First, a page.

As someone who lived in the state of Minnesota for years, long ago I came to the understanding that many people there view themselves as the ethical if not intellectual “umbilical cord” for the nation.
And why not? Minnesota has long been the font of “good government” initiatives many other states have sought to emulate. It’s the state that routinely leads all others in voter turnout, not to mention being the springboard of reformist politicians such as Eugene McCarthy, Hubert Humphrey and Walter Mondale.
So I wasn’t surprised to read last week that Minnesota’s Attorney General Office has filed a lawsuit against the Discover card for “deceptive marketing” practices. Discover is accused of making “aggressive, misleading and deceptive” telemarketing contacts in an attempt to lure customers into signing up for additional services that they didn’t realize carried a charge.
According to the complaint, customers were ostensibly being informed of Discover’s well-known “cash-back rewards” program, but then were told of the fee-based services as if those were regular features of the card’s benefits.
“Discover’s telemarketers employ an array of deceptive tactics to elicit an affirmative response from the cardholder without the cardholder actually understanding that they are supposedly aggreeing to purchase an optional product for a monthly fee,” the lawsuit contends.
According to the suit, Discover allegedly enrolled “tens of thousands of Minnesotans and charged them millions of dollars for enrollment in the plans” which include a “payment protection plan” that allows unemployed or disabled customers to suspend making credit card payments without penalty, an identity theft protection plan that costs ~$13 per month, and a credit-score tracking service that bills at ~$8 per month.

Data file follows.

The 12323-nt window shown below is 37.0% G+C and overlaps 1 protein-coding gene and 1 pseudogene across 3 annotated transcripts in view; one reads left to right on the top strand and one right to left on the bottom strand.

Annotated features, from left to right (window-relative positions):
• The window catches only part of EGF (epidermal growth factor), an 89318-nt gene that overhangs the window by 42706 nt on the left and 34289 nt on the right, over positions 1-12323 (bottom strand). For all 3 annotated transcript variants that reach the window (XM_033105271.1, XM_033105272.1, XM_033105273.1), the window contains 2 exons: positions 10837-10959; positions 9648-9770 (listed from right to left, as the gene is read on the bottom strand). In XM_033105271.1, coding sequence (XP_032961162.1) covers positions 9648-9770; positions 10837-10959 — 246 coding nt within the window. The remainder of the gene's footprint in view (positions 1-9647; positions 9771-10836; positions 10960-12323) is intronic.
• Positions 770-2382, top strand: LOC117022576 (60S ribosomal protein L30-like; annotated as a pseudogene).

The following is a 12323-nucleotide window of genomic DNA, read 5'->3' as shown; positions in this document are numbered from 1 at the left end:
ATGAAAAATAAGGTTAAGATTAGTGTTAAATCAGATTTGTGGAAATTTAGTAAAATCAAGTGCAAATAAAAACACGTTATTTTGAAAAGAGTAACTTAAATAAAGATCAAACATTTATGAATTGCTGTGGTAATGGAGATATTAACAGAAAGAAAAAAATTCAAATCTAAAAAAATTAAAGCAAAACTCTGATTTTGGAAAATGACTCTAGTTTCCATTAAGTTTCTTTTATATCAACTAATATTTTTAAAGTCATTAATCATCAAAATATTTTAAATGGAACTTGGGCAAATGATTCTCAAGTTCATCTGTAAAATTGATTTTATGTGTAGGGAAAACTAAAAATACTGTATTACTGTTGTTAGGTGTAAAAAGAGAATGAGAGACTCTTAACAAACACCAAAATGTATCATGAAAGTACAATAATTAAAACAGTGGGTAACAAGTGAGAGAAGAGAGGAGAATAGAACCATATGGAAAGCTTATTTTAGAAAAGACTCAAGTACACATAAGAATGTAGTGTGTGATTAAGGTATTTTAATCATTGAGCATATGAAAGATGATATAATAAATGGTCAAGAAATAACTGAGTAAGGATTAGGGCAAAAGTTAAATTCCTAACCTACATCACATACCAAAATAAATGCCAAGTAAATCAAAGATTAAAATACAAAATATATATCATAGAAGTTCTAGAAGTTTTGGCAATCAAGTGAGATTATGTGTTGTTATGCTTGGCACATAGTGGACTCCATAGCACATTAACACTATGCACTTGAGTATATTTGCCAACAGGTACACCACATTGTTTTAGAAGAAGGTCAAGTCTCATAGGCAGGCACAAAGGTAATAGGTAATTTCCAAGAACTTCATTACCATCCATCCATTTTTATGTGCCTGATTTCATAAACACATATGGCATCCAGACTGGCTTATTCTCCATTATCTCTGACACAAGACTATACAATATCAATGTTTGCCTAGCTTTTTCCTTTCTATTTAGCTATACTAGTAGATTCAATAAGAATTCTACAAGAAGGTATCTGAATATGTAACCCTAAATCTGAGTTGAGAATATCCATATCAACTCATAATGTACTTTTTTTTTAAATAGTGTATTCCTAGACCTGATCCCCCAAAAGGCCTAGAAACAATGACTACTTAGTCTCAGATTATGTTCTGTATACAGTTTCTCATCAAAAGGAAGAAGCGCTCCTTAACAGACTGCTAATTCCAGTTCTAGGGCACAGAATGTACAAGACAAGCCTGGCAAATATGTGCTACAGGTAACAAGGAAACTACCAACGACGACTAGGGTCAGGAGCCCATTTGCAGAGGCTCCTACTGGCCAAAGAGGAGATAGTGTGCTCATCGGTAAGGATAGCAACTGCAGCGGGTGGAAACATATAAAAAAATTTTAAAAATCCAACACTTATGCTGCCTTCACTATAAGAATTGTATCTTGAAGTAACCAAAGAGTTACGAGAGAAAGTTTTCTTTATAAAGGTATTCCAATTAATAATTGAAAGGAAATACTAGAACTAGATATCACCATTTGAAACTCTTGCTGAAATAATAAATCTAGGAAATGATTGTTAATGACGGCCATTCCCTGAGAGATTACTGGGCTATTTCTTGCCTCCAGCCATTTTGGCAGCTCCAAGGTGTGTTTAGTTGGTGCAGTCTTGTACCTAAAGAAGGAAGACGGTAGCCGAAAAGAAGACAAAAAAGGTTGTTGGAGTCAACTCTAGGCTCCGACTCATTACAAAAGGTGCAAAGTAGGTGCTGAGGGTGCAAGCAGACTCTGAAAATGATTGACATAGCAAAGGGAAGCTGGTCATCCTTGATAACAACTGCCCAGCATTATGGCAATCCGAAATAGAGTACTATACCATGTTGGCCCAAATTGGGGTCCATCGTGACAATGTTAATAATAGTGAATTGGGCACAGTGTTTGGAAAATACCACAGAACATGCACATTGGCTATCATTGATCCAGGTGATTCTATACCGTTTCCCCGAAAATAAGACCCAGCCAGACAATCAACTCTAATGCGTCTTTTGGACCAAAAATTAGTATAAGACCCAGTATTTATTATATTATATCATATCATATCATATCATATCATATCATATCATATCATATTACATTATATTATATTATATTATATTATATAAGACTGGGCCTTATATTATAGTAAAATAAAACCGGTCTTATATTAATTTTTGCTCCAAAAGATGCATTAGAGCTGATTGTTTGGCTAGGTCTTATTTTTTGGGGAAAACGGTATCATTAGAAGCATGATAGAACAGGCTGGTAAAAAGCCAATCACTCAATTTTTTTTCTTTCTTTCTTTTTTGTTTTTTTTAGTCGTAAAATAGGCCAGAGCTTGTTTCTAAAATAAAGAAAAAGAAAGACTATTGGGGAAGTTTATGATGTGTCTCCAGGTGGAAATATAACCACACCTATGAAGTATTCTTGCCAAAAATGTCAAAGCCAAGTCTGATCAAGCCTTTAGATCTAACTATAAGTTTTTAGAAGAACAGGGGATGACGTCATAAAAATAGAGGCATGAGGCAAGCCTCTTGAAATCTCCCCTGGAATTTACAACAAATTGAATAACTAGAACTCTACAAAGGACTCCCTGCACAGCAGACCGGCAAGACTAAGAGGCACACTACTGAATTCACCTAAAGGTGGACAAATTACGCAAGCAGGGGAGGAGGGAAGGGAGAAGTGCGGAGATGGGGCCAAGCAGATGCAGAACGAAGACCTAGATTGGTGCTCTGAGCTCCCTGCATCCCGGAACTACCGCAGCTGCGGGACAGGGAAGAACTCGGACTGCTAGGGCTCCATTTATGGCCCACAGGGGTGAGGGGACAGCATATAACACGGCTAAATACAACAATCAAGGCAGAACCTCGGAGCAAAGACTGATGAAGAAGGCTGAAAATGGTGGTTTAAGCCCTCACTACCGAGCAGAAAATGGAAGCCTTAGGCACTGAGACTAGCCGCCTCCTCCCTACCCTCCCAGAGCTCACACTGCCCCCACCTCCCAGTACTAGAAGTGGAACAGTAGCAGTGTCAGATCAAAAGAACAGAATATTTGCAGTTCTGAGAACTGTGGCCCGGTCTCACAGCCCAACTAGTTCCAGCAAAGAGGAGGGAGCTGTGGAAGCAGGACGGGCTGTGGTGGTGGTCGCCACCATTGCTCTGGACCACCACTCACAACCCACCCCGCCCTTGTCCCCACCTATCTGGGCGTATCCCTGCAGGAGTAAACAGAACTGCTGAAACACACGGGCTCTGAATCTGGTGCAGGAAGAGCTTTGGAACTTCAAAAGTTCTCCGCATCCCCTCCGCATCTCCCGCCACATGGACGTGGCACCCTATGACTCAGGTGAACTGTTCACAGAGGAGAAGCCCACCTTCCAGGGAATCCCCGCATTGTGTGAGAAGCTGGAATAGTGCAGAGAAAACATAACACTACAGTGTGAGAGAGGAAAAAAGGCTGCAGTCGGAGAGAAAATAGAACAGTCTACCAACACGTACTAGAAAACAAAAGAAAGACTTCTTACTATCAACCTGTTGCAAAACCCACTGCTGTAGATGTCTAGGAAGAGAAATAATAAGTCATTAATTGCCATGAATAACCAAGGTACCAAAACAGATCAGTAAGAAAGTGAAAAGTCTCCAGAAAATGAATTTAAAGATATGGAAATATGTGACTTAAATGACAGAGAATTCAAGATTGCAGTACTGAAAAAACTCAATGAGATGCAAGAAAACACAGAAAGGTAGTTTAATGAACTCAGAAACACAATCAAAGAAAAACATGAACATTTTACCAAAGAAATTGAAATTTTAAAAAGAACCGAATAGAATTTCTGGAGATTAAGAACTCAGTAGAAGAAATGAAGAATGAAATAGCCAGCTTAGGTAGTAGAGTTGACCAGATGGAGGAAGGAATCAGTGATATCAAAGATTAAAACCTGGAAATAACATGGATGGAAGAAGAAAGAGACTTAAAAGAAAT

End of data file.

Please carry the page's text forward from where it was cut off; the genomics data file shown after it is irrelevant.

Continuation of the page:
I love the way Lori Swanson, Minnesota’s attorney general, put it. “People expect their credit card company to stop and prevent these fraudulent charges – not be the ones making them.”
Or course, it’s not surprising that credit card companies are attempting to sell customers on fee-based services; the lawsuit claims that Discover earned over $295 million on these optional products during 2009 alone.
But the fact is, consumers are paying for additional services they don’t really need, as much if not all of their risk exposure is covered by other laws on the books. Of course, Discover conveniently left out that bit of information in their sales pitch to consumers.
“The biggest credit card companies make huge amounts of money by getting their customers to sign up for add-ons that are useless,” says Edmund Mierzwinski, a consumer program director at the U.S. Public Interest Research Group.
The Minnesota lawsuit seeks to order Discover not only to cease its aggressive marketing of these services, but also to reimburse customers who signed up for services they no longer want.